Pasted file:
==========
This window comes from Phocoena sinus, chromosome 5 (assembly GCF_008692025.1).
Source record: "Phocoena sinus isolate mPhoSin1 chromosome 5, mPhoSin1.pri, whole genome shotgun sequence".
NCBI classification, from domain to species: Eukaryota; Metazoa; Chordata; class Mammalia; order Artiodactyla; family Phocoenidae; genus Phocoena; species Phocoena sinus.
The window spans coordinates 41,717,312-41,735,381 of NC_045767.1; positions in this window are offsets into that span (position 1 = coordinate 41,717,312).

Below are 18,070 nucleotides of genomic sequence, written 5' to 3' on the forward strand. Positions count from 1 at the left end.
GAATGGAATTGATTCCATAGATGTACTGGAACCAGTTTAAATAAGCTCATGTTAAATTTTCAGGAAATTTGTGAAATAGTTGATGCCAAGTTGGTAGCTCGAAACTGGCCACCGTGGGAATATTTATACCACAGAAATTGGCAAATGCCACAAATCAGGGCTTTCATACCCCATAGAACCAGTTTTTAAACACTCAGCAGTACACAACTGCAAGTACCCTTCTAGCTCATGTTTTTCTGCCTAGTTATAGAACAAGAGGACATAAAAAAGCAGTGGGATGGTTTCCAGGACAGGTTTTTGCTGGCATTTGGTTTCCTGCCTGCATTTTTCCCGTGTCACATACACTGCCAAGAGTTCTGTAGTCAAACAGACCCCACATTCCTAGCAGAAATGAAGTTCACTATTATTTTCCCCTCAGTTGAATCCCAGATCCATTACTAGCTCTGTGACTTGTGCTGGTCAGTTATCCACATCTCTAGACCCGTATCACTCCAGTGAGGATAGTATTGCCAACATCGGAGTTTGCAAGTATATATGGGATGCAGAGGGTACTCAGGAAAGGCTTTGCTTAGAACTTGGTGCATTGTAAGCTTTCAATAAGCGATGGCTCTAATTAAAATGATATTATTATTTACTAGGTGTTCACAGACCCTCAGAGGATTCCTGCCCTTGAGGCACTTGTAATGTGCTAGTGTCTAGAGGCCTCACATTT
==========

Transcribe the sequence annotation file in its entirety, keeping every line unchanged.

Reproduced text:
This window comes from Phocoena sinus, chromosome 5 (assembly GCF_008692025.1).
Source record: "Phocoena sinus isolate mPhoSin1 chromosome 5, mPhoSin1.pri, whole genome shotgun sequence".
NCBI classification, from domain to species: Eukaryota; Metazoa; Chordata; class Mammalia; order Artiodactyla; family Phocoenidae; genus Phocoena; species Phocoena sinus.
The window spans coordinates 41,717,312-41,735,381 of NC_045767.1; positions in this window are offsets into that span (position 1 = coordinate 41,717,312).

Below are 18,070 nucleotides of genomic sequence, written 5' to 3' on the forward strand. Positions count from 1 at the left end.
GAATGGAATTGATTCCATAGATGTACTGGAACCAGTTTAAATAAGCTCATGTTAAATTTTCAGGAAATTTGTGAAATAGTTGATGCCAAGTTGGTAGCTCGAAACTGGCCACCGTGGGAATATTTATACCACAGAAATTGGCAAATGCCACAAATCAGGGCTTTCATACCCCATAGAACCAGTTTTTAAACACTCAGCAGTACACAACTGCAAGTACCCTTCTAGCTCATGTTTTTCTGCCTAGTTATAGAACAAGAGGACATAAAAAAGCAGTGGGATGGTTTCCAGGACAGGTTTTTGCTGGCATTTGGTTTCCTGCCTGCATTTTTCCCGTGTCACATACACTGCCAAGAGTTCTGTAGTCAAACAGACCCCACATTCCTAGCAGAAATGAAGTTCACTATTATTTTCCCCTCAGTTGAATCCCAGATCCATTACTAGCTCTGTGACTTGTGCTGGTCAGTTATCCACATCTCTAGACCCGTATCACTCCAGTGAGGATAGTATTGCCAACATCGGAGTTTGCAAGTATATATGGGATGCAGAGGGTACTCAGGAAAGGCTTTGCTTAGAACTTGGTGCATTGTAAGCTTTCAATAAGCGATGGCTCTAATTAAAATGATATTATTATTTACTAGGTGTTCACAGACCCTCAGAGGATTCCTGCCCTTGAGGCACTTGTAATGTGCTAGTGTCTAGAGGCCTCACATTT